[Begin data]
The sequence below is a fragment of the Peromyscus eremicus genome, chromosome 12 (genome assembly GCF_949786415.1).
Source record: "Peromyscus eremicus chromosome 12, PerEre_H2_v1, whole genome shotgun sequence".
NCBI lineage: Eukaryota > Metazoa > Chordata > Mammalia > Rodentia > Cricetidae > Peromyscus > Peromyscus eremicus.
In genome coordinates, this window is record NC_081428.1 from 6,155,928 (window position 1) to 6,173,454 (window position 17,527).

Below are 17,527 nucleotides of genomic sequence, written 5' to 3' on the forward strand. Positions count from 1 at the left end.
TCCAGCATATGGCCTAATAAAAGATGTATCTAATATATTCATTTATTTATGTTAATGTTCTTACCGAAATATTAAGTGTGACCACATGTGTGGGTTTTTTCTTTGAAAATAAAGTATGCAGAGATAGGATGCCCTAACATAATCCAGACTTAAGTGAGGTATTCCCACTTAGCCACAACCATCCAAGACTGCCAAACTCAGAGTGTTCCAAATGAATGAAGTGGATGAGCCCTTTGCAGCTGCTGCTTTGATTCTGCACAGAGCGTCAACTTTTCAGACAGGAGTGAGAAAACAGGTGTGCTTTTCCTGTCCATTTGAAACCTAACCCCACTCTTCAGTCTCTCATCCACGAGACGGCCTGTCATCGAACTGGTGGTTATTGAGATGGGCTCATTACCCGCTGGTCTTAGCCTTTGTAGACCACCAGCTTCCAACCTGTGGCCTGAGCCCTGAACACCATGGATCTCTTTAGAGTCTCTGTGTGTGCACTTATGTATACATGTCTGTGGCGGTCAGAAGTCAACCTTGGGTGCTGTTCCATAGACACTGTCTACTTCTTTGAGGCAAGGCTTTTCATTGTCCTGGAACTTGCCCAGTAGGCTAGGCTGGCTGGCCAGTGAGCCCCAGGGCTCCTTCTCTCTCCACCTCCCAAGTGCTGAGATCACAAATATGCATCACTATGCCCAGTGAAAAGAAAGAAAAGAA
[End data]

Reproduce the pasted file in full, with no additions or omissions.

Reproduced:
The sequence below is a fragment of the Peromyscus eremicus genome, chromosome 12 (genome assembly GCF_949786415.1).
Source record: "Peromyscus eremicus chromosome 12, PerEre_H2_v1, whole genome shotgun sequence".
NCBI lineage: Eukaryota > Metazoa > Chordata > Mammalia > Rodentia > Cricetidae > Peromyscus > Peromyscus eremicus.
In genome coordinates, this window is record NC_081428.1 from 6,155,928 (window position 1) to 6,173,454 (window position 17,527).

Below are 17,527 nucleotides of genomic sequence, written 5' to 3' on the forward strand. Positions count from 1 at the left end.
TCCAGCATATGGCCTAATAAAAGATGTATCTAATATATTCATTTATTTATGTTAATGTTCTTACCGAAATATTAAGTGTGACCACATGTGTGGGTTTTTTCTTTGAAAATAAAGTATGCAGAGATAGGATGCCCTAACATAATCCAGACTTAAGTGAGGTATTCCCACTTAGCCACAACCATCCAAGACTGCCAAACTCAGAGTGTTCCAAATGAATGAAGTGGATGAGCCCTTTGCAGCTGCTGCTTTGATTCTGCACAGAGCGTCAACTTTTCAGACAGGAGTGAGAAAACAGGTGTGCTTTTCCTGTCCATTTGAAACCTAACCCCACTCTTCAGTCTCTCATCCACGAGACGGCCTGTCATCGAACTGGTGGTTATTGAGATGGGCTCATTACCCGCTGGTCTTAGCCTTTGTAGACCACCAGCTTCCAACCTGTGGCCTGAGCCCTGAACACCATGGATCTCTTTAGAGTCTCTGTGTGTGCACTTATGTATACATGTCTGTGGCGGTCAGAAGTCAACCTTGGGTGCTGTTCCATAGACACTGTCTACTTCTTTGAGGCAAGGCTTTTCATTGTCCTGGAACTTGCCCAGTAGGCTAGGCTGGCTGGCCAGTGAGCCCCAGGGCTCCTTCTCTCTCCACCTCCCAAGTGCTGAGATCACAAATATGCATCACTATGCCCAGTGAAAAGAAAGAAAAGAA